RB: One of the things that made the acquisition attractive to Motion was that there was very little customer overlap between the two businesses. Motion tended to gravitate toward large, national customers while KDG focused on smaller, regional ones. The big benefit to all our customers is that the additional and very technical services that both Motion and KDG offer independently can now be offered collectively. This is particularly the case regarding our automation business, our fluid power and hydraulics business and our repair services business. The other benefits are the larger inventory of products now available to KDG customers that they didn’t have in the past.

FP: The duration from the time the deal was announced to the time the transaction was completed seems very short. Was this the plan all along, or did something expedite the deal?

RB: KDG was not being marketed by the private equity company that owned them. We approached the private equity company about selling KDG and worked out an exclusive deal. Because we knew KDG so well as a competitor, a lot of the due diligence work that would typically take months was already known. After the deal was reached, the process went very quickly, about 45 days. Nothing really expedited the deal other than we knew KDG well and had a great plan to acquire them—supported by our parent company, Genuine Parts. We wanted to get them on board with Motion as soon as possible in 2022 to take full advantage of the opportunities in the first year of ownership.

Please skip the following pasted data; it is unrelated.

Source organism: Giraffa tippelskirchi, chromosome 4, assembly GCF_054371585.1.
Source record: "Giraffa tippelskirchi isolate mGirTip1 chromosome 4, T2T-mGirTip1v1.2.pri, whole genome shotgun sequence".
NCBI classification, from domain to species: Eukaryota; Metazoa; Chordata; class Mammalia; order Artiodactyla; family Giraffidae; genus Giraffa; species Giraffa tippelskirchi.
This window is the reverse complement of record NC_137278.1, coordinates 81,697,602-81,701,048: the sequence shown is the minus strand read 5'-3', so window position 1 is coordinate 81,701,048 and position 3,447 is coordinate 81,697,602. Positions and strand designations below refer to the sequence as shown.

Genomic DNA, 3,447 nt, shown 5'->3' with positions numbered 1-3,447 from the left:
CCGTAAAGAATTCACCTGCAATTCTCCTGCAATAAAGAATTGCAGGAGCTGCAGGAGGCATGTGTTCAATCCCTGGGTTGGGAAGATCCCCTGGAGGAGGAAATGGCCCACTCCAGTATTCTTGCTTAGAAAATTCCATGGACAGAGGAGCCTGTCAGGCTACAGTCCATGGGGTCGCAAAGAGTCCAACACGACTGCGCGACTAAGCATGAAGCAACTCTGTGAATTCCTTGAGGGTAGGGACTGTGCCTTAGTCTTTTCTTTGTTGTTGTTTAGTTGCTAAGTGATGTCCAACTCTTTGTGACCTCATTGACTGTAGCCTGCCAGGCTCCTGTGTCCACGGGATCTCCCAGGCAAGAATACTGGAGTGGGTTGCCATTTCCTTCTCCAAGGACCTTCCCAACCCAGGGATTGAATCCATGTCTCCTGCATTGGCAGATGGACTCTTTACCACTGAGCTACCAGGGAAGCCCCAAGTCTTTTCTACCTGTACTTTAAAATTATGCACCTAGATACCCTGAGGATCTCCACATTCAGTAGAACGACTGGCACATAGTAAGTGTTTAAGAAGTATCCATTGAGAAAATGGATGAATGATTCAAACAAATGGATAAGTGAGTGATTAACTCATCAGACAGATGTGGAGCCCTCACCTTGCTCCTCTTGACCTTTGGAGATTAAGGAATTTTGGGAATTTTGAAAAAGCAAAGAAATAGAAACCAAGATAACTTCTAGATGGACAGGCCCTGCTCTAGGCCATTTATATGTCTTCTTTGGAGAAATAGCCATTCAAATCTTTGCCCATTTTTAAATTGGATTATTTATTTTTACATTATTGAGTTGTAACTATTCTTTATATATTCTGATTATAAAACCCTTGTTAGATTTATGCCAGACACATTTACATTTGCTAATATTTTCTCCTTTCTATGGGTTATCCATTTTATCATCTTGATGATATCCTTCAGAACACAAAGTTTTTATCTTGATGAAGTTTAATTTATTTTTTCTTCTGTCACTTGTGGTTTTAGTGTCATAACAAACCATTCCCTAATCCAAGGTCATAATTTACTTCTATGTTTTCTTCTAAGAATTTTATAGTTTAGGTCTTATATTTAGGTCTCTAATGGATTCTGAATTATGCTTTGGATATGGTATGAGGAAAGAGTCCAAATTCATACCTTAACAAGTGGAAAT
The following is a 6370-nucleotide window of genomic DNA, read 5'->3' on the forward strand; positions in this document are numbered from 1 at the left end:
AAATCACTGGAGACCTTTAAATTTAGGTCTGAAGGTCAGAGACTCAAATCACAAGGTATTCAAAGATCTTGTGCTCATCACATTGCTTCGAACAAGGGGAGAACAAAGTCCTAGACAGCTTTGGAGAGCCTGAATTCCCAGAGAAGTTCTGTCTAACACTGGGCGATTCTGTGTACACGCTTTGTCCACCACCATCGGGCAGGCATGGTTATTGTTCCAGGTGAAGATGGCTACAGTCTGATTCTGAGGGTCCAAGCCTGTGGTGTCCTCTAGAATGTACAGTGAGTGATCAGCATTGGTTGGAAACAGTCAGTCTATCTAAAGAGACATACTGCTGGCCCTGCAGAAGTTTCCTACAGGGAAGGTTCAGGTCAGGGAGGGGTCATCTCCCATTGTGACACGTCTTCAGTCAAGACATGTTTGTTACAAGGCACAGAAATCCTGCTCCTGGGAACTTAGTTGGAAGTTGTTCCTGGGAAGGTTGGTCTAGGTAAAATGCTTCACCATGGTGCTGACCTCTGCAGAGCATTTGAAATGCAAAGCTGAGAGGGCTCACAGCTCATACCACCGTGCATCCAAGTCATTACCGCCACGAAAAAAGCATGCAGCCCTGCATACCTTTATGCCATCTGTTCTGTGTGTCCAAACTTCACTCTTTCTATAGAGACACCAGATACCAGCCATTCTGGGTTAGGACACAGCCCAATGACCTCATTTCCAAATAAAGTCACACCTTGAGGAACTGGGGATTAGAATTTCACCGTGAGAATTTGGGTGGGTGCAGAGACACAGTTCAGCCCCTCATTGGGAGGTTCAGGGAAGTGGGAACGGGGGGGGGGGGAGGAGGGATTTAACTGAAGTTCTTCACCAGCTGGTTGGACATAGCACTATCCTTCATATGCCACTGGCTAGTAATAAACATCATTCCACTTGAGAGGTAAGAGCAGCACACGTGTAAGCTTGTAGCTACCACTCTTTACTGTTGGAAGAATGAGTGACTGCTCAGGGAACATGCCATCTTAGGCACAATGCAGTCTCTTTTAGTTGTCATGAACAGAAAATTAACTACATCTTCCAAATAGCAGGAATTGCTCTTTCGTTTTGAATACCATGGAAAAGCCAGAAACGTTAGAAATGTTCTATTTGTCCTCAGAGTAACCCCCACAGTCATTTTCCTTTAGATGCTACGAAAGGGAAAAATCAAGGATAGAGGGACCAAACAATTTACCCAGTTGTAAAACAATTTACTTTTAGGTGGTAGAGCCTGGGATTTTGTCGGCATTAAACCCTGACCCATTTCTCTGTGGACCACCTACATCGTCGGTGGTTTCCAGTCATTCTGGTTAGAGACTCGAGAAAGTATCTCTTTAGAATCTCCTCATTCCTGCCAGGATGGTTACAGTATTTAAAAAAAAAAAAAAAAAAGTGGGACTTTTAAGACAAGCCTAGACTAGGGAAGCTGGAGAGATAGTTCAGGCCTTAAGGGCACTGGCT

FP: From a market share perspective, KDG provides Motion with an additional $1 billion in sales. How do you see the KDG business meshing with the Motion business? And are there synergies that you expect to come from the deal to further expand your market share?

RB: We’re already down the path quite a way, integrating parts of the KDG and the Motion businesses. KDG was split into three businesses. The traditional bearing and power transmission business represented about 60% of the sales, followed by the fluid power and the automation businesses representing roughly 20% each. We almost immediately blended the automation businesses, which has gone quite smoothly—realizing expected synergies and opportunities along the way. We also merged KDG’s fluid power business with parts of the Motion fluid power business and created a new division called Motion Fluid Power Solutions.